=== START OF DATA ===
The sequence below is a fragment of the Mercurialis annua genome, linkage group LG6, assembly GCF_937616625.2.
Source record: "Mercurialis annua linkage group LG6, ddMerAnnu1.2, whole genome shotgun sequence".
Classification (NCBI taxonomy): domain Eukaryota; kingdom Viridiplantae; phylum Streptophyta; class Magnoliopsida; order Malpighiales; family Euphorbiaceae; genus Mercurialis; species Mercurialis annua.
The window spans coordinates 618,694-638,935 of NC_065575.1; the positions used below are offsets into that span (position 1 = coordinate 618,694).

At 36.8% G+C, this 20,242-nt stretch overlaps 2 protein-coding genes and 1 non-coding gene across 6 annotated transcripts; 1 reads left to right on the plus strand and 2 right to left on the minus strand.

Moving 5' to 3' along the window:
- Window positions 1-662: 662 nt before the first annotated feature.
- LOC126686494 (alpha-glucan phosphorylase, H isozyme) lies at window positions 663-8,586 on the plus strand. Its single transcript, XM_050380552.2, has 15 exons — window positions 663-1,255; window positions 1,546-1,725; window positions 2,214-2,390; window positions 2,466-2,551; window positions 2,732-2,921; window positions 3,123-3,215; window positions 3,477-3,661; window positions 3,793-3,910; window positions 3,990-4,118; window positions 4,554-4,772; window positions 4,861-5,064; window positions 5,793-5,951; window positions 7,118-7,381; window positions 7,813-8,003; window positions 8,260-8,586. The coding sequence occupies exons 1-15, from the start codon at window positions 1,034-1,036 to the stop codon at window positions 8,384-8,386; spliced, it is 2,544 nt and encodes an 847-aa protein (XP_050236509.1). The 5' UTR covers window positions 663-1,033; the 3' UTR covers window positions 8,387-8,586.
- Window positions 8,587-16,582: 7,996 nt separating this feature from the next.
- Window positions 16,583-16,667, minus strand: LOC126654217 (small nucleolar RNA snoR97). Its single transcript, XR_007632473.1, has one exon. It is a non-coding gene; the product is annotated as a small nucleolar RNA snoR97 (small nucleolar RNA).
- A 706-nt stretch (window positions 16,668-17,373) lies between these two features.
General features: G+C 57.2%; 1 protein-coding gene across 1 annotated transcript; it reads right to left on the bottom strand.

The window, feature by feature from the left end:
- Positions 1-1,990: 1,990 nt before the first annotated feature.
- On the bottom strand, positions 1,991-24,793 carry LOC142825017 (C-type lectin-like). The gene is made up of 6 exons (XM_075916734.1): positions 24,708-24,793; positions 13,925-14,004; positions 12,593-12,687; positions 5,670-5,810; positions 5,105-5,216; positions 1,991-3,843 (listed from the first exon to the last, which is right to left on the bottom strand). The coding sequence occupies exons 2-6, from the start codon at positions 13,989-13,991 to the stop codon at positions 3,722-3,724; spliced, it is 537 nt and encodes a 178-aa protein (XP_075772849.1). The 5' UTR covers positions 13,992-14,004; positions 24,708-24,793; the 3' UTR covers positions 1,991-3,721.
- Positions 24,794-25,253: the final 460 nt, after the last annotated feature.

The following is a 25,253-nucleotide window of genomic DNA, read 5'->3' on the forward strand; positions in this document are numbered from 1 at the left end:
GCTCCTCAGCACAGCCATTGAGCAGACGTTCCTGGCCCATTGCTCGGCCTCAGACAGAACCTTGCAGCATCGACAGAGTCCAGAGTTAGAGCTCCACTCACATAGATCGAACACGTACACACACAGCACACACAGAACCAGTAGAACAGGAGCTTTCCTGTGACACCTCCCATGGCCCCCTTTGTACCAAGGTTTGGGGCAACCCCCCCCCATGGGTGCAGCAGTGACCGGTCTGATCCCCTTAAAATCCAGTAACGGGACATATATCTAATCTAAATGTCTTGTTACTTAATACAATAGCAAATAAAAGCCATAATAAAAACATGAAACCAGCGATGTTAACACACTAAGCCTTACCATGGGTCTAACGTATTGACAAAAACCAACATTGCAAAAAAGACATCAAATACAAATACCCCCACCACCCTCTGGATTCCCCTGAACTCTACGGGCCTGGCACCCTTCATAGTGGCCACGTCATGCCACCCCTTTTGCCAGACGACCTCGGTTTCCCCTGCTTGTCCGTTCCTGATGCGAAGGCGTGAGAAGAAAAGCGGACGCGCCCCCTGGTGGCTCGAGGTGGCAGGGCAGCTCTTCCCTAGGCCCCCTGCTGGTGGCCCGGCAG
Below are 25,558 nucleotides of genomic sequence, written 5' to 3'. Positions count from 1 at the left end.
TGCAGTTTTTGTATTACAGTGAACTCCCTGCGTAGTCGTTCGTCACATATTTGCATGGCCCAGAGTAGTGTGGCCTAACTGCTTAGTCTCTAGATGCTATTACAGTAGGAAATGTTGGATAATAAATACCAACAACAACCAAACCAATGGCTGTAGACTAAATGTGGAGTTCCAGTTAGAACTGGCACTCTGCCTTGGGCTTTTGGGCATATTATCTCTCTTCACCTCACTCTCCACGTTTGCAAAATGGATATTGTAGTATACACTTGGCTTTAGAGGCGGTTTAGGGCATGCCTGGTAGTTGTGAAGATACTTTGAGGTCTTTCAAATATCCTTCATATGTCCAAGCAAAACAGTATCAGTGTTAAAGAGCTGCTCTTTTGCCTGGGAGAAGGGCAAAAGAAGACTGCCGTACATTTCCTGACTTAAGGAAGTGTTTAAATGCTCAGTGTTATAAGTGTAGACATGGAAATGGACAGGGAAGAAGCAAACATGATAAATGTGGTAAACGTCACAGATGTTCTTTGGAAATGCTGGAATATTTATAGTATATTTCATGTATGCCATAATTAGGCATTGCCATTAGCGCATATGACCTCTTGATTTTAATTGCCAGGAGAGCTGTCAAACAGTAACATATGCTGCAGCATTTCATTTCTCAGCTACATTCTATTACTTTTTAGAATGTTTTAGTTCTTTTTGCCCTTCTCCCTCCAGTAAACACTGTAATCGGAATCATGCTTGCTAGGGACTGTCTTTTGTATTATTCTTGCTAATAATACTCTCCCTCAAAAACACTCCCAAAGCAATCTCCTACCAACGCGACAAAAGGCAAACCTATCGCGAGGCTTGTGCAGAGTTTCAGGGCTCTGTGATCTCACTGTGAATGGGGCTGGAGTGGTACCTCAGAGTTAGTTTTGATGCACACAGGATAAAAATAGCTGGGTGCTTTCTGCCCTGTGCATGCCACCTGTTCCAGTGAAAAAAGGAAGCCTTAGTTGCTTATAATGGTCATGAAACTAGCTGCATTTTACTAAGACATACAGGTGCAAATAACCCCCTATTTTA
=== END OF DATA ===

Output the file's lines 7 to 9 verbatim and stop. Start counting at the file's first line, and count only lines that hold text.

- Window positions 1-662: 662 nt before the first annotated feature.
- LOC126686494 (alpha-glucan phosphorylase, H isozyme) lies at window positions 663-8,586 on the plus strand. Its single transcript, XM_050380552.2, has 15 exons — window positions 663-1,255; window positions 1,546-1,725; window positions 2,214-2,390; window positions 2,466-2,551; window positions 2,732-2,921; window positions 3,123-3,215; window positions 3,477-3,661; window positions 3,793-3,910; window positions 3,990-4,118; window positions 4,554-4,772; window positions 4,861-5,064; window positions 5,793-5,951; window positions 7,118-7,381; window positions 7,813-8,003; window positions 8,260-8,586. The coding sequence occupies exons 1-15, from the start codon at window positions 1,034-1,036 to the stop codon at window positions 8,384-8,386; spliced, it is 2,544 nt and encodes an 847-aa protein (XP_050236509.1). The 5' UTR covers window positions 663-1,033; the 3' UTR covers window positions 8,387-8,586.
- Window positions 8,587-16,582: 7,996 nt separating this feature from the next.